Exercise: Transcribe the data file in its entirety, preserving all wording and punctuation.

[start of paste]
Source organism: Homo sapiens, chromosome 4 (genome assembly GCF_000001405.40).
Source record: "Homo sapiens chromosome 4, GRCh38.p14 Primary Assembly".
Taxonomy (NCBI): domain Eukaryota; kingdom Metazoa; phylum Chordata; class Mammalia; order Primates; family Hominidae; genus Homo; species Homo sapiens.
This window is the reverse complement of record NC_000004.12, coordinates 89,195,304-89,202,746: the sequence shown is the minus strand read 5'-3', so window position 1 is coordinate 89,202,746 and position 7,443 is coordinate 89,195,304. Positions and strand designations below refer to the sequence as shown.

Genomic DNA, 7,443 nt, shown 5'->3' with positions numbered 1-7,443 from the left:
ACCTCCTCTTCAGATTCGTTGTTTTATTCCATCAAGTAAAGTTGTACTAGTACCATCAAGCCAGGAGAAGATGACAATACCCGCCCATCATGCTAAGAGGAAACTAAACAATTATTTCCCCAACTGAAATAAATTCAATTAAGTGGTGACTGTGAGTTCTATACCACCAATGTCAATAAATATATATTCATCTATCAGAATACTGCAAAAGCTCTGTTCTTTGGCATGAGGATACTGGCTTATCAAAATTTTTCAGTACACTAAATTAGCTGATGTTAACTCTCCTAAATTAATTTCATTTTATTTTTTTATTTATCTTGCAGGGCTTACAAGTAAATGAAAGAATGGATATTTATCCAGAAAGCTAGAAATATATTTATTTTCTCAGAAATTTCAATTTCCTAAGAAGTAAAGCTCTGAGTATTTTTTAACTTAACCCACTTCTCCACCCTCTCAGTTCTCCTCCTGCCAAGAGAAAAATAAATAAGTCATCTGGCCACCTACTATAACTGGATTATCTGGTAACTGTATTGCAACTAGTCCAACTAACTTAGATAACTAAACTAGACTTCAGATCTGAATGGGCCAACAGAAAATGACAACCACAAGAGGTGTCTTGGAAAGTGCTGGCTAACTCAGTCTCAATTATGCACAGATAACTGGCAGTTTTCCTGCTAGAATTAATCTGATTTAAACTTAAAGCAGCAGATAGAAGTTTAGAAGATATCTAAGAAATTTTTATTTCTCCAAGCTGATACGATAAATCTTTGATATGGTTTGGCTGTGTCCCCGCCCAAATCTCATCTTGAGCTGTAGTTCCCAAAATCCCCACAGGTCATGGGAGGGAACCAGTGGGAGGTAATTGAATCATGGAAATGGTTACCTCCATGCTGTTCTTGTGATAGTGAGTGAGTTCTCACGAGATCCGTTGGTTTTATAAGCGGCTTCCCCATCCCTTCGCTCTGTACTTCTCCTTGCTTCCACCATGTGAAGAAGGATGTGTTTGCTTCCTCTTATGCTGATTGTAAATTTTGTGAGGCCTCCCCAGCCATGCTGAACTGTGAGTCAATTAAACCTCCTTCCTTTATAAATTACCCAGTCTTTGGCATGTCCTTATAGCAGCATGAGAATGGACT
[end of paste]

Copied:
Source organism: Homo sapiens, chromosome 4 (genome assembly GCF_000001405.40).
Source record: "Homo sapiens chromosome 4, GRCh38.p14 Primary Assembly".
Taxonomy (NCBI): domain Eukaryota; kingdom Metazoa; phylum Chordata; class Mammalia; order Primates; family Hominidae; genus Homo; species Homo sapiens.
This window is the reverse complement of record NC_000004.12, coordinates 89,195,304-89,202,746: the sequence shown is the minus strand read 5'-3', so window position 1 is coordinate 89,202,746 and position 7,443 is coordinate 89,195,304. Positions and strand designations below refer to the sequence as shown.

Genomic DNA, 7,443 nt, shown 5'->3' with positions numbered 1-7,443 from the left:
ACCTCCTCTTCAGATTCGTTGTTTTATTCCATCAAGTAAAGTTGTACTAGTACCATCAAGCCAGGAGAAGATGACAATACCCGCCCATCATGCTAAGAGGAAACTAAACAATTATTTCCCCAACTGAAATAAATTCAATTAAGTGGTGACTGTGAGTTCTATACCACCAATGTCAATAAATATATATTCATCTATCAGAATACTGCAAAAGCTCTGTTCTTTGGCATGAGGATACTGGCTTATCAAAATTTTTCAGTACACTAAATTAGCTGATGTTAACTCTCCTAAATTAATTTCATTTTATTTTTTTATTTATCTTGCAGGGCTTACAAGTAAATGAAAGAATGGATATTTATCCAGAAAGCTAGAAATATATTTATTTTCTCAGAAATTTCAATTTCCTAAGAAGTAAAGCTCTGAGTATTTTTTAACTTAACCCACTTCTCCACCCTCTCAGTTCTCCTCCTGCCAAGAGAAAAATAAATAAGTCATCTGGCCACCTACTATAACTGGATTATCTGGTAACTGTATTGCAACTAGTCCAACTAACTTAGATAACTAAACTAGACTTCAGATCTGAATGGGCCAACAGAAAATGACAACCACAAGAGGTGTCTTGGAAAGTGCTGGCTAACTCAGTCTCAATTATGCACAGATAACTGGCAGTTTTCCTGCTAGAATTAATCTGATTTAAACTTAAAGCAGCAGATAGAAGTTTAGAAGATATCTAAGAAATTTTTATTTCTCCAAGCTGATACGATAAATCTTTGATATGGTTTGGCTGTGTCCCCGCCCAAATCTCATCTTGAGCTGTAGTTCCCAAAATCCCCACAGGTCATGGGAGGGAACCAGTGGGAGGTAATTGAATCATGGAAATGGTTACCTCCATGCTGTTCTTGTGATAGTGAGTGAGTTCTCACGAGATCCGTTGGTTTTATAAGCGGCTTCCCCATCCCTTCGCTCTGTACTTCTCCTTGCTTCCACCATGTGAAGAAGGATGTGTTTGCTTCCTCTTATGCTGATTGTAAATTTTGTGAGGCCTCCCCAGCCATGCTGAACTGTGAGTCAATTAAACCTCCTTCCTTTATAAATTACCCAGTCTTTGGCATGTCCTTATAGCAGCATGAGAATGGACT